EU Pressures Bulgaria on Land Swaps Probe
The European Commission has issued an October 15 deadline to Bulgaria to submit information on the notorious land and forest swaps made between 2005 and 2009.
The information was reported Wednesday by the Brussels correspondent of the Bulgarian National Radio, BNR, citing EC representatives.
The information pertains to establishing differences between the market prices of forest properties and administrative prices used when the swaps were conducted, even though there is no set deadline for the probe itself.
Bulgaria's land swaps became notorious, since they frequently involved attractive state lands exchanged for properties of much less value. Some 111 200 acres of state land have passed into private hands since 1998.
The Commission is investigating whether those constitute illegitimate State aid to private individuals and firms. Brussels has also reportedly pointed out 13 swap deals that must be annulled because of manifest breaches of legal regulations.
If the probe establishes that the swaps can be considered State assistance, those individuals, companies, and municipalities, who have benefited from them, will have to refund the State budget an amount equal to the difference in prices.
According to the person, who had submitted the latest claim with EC, and has asked to remain anonymous, the difference, stemming from 15 swaps is EUR 126 M. The first claim dates from July, 2008, and has been followed by another one. Brussels has also received information from different third parties.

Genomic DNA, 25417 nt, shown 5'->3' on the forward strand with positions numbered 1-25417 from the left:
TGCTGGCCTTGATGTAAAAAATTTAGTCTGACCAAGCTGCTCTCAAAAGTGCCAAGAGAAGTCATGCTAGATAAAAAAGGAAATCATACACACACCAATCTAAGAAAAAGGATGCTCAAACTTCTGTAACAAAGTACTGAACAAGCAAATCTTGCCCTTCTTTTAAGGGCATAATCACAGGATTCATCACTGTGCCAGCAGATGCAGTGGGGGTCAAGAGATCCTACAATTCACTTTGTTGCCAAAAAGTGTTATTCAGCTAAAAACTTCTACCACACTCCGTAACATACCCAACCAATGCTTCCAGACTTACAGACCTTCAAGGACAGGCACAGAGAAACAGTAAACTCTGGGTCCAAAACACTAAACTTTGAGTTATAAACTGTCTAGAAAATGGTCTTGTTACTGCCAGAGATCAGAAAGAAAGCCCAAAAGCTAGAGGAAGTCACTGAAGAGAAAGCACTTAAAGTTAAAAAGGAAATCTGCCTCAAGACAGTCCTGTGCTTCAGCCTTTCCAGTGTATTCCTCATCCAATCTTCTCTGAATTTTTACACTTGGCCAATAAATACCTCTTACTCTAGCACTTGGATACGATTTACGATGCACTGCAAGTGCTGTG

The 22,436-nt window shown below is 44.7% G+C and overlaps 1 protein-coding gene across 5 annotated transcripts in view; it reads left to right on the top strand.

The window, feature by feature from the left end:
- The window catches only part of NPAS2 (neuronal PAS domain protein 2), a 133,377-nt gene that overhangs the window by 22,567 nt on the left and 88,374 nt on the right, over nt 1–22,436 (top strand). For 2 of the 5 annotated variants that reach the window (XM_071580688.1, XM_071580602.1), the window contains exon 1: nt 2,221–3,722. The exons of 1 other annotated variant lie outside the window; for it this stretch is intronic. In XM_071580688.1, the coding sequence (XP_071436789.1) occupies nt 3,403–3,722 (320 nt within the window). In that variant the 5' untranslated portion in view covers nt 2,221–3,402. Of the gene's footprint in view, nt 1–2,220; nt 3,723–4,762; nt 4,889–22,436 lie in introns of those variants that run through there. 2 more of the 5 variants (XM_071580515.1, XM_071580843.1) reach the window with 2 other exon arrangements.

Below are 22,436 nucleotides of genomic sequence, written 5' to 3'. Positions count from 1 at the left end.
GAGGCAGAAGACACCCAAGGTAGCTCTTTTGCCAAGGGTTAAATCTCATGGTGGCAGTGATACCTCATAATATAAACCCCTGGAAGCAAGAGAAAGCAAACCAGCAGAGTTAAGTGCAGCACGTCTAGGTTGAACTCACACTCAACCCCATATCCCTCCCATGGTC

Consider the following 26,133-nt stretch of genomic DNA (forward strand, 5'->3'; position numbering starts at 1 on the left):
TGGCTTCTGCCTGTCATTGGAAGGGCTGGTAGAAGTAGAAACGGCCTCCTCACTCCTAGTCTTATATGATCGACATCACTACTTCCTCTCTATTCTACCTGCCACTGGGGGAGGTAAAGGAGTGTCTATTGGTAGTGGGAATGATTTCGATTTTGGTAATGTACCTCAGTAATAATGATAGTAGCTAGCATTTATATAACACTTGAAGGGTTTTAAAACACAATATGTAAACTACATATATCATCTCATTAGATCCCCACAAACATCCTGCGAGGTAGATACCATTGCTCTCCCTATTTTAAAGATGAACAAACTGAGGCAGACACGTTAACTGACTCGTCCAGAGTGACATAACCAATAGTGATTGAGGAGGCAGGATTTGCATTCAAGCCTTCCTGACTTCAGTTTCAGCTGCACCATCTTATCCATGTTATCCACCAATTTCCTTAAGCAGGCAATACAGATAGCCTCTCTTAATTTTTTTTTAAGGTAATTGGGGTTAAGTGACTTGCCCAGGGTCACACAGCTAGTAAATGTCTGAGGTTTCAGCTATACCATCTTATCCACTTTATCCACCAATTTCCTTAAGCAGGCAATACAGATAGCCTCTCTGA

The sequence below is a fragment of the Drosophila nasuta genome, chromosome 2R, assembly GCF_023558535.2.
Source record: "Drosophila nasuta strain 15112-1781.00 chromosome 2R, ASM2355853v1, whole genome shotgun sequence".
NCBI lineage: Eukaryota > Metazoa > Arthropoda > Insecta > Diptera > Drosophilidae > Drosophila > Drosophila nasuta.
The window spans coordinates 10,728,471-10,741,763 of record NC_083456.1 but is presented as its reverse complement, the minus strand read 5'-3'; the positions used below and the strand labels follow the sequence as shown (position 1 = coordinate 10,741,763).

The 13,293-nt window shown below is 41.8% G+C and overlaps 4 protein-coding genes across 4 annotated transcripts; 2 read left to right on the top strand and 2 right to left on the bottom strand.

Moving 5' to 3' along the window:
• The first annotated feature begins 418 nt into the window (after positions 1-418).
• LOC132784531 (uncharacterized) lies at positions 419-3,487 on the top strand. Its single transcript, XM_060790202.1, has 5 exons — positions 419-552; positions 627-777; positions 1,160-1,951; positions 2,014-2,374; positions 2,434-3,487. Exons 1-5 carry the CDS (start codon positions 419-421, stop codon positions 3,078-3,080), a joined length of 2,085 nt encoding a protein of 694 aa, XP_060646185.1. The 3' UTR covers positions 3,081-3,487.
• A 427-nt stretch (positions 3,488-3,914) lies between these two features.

The formal stance of the Borisov government is that the land swap deals are criminal acts designed to benefit certain firms and individuals by the former governments, and should not be construed as deliberate state aid to private companies, which would be a breach of EU competition regulations, and would mean sanctions for the Bulgarian state.
The cabinet of the ruling Citizens for European Development of Bulgaria, GERB, party, points out the practice had been halted in 2009, and the Prosecutor's Office is probing possible cases of corruption, including against two former ministers.
The EC decision to begin an official investigation of the swaps dates from June 2011, and involves 147 such swaps. It does not provide for on the spot inspections, but rather an exchange of information and documentation between all parties involved.
Some of the swaps have gained notoriety as they were in favor of well-known businessmen and involved lands promising for developing tourism.
According to Agriculture Minister Miroslav Naydenov, the Bulgarian state lost between BGN 2 B and BGN 8 B from unfavorable land swap deals in 2001-2009.
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